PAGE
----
Robert Reich: Here’s How Trump Will Try To Avoid Jail – OpEd


The key date to keep in mind is January 20, 2025. Trump’s main legal defense will be to stall the start of any trial until after that date. 

He’ll argue that it is impossible for him to get a fair trial as the leading Republican candidate for president.

If U.S. District Court Judge Tanya Chutkan rejects Trump’s motion to delay, his lawyers will appeal her decision to the District of Columbia Court of Appeals. If the D.C Court of Appeals rejects the motion, he’ll appeal to the Supreme Court.

Given the makeup of the current Supreme Court, a majority of the justices are likely to go along with Trump’s argument and stay the commencement of the case until the next president is sworn in. (They will not recuse themselves.)

If the trial commences before January 20, 2025, Trump will try to slow it down with procedural motions, which, if denied by Judge Churkan, will then be appealed all the way to the Supreme Court.

The point of both strategies will be to enable Trump to center his 2024 campaign on his alleged persecution by the “Deep State.”

As he wrote to his supporters on Tuesday night, “If these illegal persecutions succeed, if they’re allowed to set fire to the law, then it will not stop with me. Their grip will close even tighter around YOU. It’s not just my freedom on the line, but yours as well — and I will NEVER let them take it from you.”

If he wins the election, he’ll be able to end the case with either a pliable new Attorney General or a self-pardon. (In the unlikely event that one of his rivals for the GOP nomination is elected, they – including Ron DeSantis — have already promised to pardon him.)

If Trump loses the election, he’ll have put Joe Biden under enormous pressure to pardon him, in order to “heal” the nation. Anyone remember Gerald Ford?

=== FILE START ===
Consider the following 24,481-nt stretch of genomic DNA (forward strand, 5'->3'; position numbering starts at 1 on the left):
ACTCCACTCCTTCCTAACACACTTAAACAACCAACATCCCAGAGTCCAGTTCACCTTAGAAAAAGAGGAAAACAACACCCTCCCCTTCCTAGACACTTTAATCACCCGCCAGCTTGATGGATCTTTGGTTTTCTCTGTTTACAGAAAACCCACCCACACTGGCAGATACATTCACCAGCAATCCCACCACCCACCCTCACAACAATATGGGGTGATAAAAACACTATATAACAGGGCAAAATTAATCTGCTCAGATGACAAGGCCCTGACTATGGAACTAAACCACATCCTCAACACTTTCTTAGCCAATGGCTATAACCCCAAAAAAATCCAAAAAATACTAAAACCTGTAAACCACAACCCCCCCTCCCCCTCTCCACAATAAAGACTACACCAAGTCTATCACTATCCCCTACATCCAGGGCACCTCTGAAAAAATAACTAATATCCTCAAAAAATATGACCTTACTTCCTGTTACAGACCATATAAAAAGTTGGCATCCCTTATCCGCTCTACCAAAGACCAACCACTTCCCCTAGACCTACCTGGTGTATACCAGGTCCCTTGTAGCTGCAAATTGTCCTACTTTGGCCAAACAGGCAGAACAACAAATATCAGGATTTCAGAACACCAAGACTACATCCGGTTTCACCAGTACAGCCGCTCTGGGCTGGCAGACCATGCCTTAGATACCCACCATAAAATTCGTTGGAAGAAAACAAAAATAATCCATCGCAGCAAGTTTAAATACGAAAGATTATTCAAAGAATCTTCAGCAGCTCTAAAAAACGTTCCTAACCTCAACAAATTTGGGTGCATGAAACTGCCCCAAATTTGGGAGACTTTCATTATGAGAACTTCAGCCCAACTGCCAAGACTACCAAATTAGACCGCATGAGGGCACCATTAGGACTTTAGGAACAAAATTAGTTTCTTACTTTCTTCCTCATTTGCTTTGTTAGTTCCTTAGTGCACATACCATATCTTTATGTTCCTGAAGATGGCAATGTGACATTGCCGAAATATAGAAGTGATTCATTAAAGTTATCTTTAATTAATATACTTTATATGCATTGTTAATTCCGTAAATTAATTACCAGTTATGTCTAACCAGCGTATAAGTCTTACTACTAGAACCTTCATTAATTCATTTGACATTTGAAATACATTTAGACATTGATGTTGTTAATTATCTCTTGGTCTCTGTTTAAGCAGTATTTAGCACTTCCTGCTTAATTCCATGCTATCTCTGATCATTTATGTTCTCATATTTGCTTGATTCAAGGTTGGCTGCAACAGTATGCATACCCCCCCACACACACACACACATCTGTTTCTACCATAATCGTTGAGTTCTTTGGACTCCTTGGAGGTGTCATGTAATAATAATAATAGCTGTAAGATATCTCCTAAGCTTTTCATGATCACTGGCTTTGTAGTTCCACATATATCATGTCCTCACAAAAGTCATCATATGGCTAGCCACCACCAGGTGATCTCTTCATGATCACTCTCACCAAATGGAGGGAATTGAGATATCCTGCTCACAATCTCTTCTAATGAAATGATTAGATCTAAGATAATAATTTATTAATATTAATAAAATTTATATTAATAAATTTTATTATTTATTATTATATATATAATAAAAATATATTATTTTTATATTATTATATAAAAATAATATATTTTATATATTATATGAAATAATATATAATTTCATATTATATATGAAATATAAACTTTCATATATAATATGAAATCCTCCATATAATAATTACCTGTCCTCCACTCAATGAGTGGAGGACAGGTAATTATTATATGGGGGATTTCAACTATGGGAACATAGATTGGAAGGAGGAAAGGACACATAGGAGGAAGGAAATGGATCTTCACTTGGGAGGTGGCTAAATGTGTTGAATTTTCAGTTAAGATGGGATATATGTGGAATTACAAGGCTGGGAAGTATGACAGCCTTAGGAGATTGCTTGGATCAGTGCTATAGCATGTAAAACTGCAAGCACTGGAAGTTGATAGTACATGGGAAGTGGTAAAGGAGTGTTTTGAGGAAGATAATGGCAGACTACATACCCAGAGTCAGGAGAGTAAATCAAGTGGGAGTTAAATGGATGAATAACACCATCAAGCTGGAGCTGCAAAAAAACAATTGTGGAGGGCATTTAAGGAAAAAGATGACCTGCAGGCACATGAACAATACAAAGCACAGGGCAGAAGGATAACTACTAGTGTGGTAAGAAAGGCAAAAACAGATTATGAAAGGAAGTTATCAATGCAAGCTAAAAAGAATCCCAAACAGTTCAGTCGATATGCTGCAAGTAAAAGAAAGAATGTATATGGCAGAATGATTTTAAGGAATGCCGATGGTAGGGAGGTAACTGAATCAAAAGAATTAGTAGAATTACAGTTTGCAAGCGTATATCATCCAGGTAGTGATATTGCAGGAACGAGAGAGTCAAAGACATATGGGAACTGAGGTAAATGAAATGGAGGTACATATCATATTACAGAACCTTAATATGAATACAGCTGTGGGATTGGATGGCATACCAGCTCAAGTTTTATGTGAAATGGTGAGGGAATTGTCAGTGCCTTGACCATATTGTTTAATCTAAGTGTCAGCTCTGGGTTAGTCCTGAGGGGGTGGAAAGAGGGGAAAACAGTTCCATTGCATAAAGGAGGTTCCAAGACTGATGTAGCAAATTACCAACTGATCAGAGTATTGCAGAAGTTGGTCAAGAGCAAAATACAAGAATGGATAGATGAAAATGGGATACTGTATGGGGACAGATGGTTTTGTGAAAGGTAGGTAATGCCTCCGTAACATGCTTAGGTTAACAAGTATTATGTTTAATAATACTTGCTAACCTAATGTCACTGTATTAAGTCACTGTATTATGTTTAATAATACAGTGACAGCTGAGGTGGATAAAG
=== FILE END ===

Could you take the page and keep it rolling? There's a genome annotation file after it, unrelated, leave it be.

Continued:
What do you think?

This article was published at Robert Reich’s Substack

Robert Reich

Robert B. Reich is Chancellor's Professor of Public Policy at the University of California at Berkeley and Senior Fellow at the Blum Center for Developing Economies, and writes at Reich served as Secretary of Labor in the Clinton administration, for which Time Magazine named him one of the ten most effective cabinet secretaries of the twentieth century. He has written fifteen books, including the best sellers "Aftershock", "The Work of Nations," and"Beyond Outrage," and, his most recent, "The Common Good," which is available in bookstores now. He is also a founding editor of the American Prospect magazine, chairman of Common Cause, a member of the American Academy of Arts and Sciences, and co-creator of the award-winning documentary, "Inequality For All." He's co-creator of the Netflix original documentary "Saving Capitalism," which is streaming now.

One thought on “Robert Reich: Here’s How Trump Will Try To Avoid Jail – OpEd

  • August 5, 2023 at 2:02 am

    I think to truly heal the nation all trials have to be completed and the sentence put into place. Republicans by far have to support this. We are a nation of laws. If Trump is pardoned then it shows a negative light on our courts. If I am sentenced where is my pardon? Thanks


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